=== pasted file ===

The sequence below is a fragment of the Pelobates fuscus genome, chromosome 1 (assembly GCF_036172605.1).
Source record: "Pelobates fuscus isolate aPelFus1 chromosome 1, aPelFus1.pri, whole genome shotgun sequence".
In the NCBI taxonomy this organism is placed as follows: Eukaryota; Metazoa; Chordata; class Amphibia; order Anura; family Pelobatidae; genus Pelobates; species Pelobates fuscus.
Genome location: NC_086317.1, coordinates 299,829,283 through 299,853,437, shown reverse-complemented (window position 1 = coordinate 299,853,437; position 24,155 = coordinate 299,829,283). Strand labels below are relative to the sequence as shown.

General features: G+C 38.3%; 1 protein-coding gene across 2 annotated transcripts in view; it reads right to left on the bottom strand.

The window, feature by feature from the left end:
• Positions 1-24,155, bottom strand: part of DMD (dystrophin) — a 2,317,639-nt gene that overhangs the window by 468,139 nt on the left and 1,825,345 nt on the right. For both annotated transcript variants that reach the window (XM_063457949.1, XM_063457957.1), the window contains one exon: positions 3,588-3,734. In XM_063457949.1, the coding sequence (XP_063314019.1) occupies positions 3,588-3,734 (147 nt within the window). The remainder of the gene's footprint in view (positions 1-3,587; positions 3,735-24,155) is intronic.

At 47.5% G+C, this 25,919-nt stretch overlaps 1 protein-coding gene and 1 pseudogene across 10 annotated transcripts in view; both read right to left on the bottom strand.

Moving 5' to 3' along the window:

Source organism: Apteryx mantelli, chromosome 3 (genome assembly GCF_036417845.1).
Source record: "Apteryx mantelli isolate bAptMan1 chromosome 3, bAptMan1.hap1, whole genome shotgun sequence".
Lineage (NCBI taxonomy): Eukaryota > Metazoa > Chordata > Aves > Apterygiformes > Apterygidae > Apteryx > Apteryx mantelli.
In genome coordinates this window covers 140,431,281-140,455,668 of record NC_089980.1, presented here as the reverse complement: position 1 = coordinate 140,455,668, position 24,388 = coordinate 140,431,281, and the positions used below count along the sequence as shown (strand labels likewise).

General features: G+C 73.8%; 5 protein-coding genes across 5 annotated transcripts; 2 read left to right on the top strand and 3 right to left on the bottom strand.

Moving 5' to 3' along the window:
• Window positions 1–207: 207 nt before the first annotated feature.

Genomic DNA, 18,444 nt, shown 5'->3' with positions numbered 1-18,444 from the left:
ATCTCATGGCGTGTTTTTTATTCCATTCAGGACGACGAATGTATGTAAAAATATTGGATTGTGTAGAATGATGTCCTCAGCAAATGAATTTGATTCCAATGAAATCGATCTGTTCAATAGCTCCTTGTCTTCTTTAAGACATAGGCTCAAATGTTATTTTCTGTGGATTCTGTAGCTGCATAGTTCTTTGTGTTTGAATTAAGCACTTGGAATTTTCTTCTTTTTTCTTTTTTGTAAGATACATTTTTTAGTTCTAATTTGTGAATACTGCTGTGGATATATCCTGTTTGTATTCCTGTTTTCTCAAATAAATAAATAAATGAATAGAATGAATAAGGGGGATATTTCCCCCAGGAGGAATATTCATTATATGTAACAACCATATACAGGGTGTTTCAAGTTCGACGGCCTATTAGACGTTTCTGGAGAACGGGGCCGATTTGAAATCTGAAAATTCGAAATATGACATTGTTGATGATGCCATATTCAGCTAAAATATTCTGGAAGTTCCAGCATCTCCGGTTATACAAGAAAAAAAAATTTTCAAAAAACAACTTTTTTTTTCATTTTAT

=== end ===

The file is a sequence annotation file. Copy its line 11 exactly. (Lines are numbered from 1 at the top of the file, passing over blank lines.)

Source record: "Apteryx mantelli isolate bAptMan1 chromosome 3, bAptMan1.hap1, whole genome shotgun sequence".